My last two posts (System Thinking and Promotion Ad) left me with Albedo effect in urban areas. Not sure how to continue from this point on, I looked back at what we’ve been discussing in class for the past weeks:
I try to ask myself the following questions:
Question 1: What part of the system am I addressing?
According to the Iceberg Model, from the events to the patterns to the social beliefs, addressing different systems bring the artist different leverages. (A vertical axis)
Question 2: Who are my audiences?
Yale Program on Climate Change Communication’s report pointed out the six different attitudes Americans have on climate change issues. From “alarmed” all the way to “dismissive”, different audiences respond differently to the same presentation. For example, the “alarmed” crowd are aware enough of the issues, however usually not knowing what to do; the “dismissive” ones, on the other hand, need to be convinced of the existence of climate change. (A horizontal axis)
Question 3: What tools do I have?
Analogy, metonymy, future fiction, false mythology… (A form of communication connecting the above two axises)
I find the first two questions very difficult to answer. Going in from the third question, at last, my mind expanded quickly. To me, the obvious method to address my “situation of concern” was some kind of transformation of the urban cities. How could I transform it, then? In my last blog post, I went through the options of “painting roofs white” and “building pavements with high albedo materials”, however, both seemed unrealistic for my time being. What are some practical solutions? I came up with three ideas:
1. Cover the entire city with bright-colored cloth (digitally)
2. Paint city models in bright colors, or dump them in bright-colored liquid (as a performance)
3. Shake city models to have bright-colored powders drop and eventually cover the city (like a snow globe)
I played around for a bit, found more inspirations and built some prototypes for each ideas:
Liking all these ideas, I continued asking myself: how do I want my audiences to feel? What feelings do I want to trigger?
1. Cover with cloth – It’s silent, slow, nostalgic, poignant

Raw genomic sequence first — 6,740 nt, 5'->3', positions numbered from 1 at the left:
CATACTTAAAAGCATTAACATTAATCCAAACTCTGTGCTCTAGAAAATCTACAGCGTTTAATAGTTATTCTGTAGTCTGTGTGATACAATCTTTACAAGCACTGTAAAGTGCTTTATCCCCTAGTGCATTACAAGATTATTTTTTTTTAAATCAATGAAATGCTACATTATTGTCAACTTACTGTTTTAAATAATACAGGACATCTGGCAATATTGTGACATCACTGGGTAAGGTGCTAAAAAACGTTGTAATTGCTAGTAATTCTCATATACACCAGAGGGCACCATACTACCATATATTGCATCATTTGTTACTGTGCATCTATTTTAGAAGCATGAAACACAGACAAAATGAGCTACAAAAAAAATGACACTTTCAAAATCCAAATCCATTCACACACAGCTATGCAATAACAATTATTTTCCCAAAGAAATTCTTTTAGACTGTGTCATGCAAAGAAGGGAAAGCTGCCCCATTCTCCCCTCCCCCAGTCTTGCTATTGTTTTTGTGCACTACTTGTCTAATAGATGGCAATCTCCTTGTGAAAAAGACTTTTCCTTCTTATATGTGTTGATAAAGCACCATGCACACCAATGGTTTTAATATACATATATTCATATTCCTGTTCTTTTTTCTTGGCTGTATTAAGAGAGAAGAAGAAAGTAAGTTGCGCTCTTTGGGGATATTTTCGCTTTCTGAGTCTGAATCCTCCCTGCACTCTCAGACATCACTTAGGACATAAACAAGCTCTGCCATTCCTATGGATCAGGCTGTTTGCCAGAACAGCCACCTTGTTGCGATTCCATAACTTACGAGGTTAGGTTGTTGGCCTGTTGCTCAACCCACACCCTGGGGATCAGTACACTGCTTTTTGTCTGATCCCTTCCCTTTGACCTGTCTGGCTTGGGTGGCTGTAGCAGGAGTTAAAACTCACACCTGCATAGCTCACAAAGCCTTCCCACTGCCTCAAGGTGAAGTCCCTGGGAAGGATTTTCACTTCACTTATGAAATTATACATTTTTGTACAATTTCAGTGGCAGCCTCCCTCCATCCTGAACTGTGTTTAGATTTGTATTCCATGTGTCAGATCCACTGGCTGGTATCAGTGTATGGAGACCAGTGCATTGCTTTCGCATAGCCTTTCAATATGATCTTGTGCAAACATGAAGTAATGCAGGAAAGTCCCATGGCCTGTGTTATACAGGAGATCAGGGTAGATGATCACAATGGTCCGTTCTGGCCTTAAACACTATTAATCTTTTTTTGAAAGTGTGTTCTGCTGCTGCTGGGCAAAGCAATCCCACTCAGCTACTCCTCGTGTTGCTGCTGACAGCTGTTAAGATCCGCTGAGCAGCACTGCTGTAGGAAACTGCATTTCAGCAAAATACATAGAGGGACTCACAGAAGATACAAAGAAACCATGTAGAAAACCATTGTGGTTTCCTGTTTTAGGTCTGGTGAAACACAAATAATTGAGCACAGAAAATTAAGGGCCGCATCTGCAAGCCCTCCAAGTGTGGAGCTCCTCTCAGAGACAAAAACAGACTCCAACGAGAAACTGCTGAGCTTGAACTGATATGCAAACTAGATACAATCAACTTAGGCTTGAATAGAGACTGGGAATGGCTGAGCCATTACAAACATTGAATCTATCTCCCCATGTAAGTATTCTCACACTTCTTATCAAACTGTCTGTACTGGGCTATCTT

2. Paint or dump in liquid – It’s loud, right-to-face, even violent
3. Shake (like a snow globe) – It’s playful
I decided to go with the first choice. As much as I believe artists should be loud and bold, I was also recently reminded of the power of beauty itself, and the cloth idea is more exciting to me aesthetically. More importantly, I think its vague nature could leave my audiences some space for interpretation and imagination. A piece of white covering have many suggestions. I’m building up a futuristic world where the cities either go to sleep peacefully under the cloth, or, to another extreme, go to death like in a funeral.
So I’m going to have the city covered by a piece of cloth. But who is going to do it? Whether we are going to sleep or going to die, it doesn’t seem fitting to have human beings do the covering ourselves. Ever since last time I made my promotion ad, I got hooked on the idea between “God” and “light” in our culture and language, so the gesture of covering cloth immediately led me to the classical western image referring to God:
(One of the most influential interactions between humans and God)
I thought, if God had “said hi” to us like this, why can’t he say bye to us in the same way?
I played God for a bit myself, but didn’t like the result so much.
Eventually I decided to retrieve to my digital comfort zone..
God Said, Let There Be Light
“Good Night/Bye, New York”
“Good Night/Bye, Chicago”
“Good Night/Bye, Dubai”
“Good Night/Bye, Hong Kong”
“Good Night/Bye, Shanghai”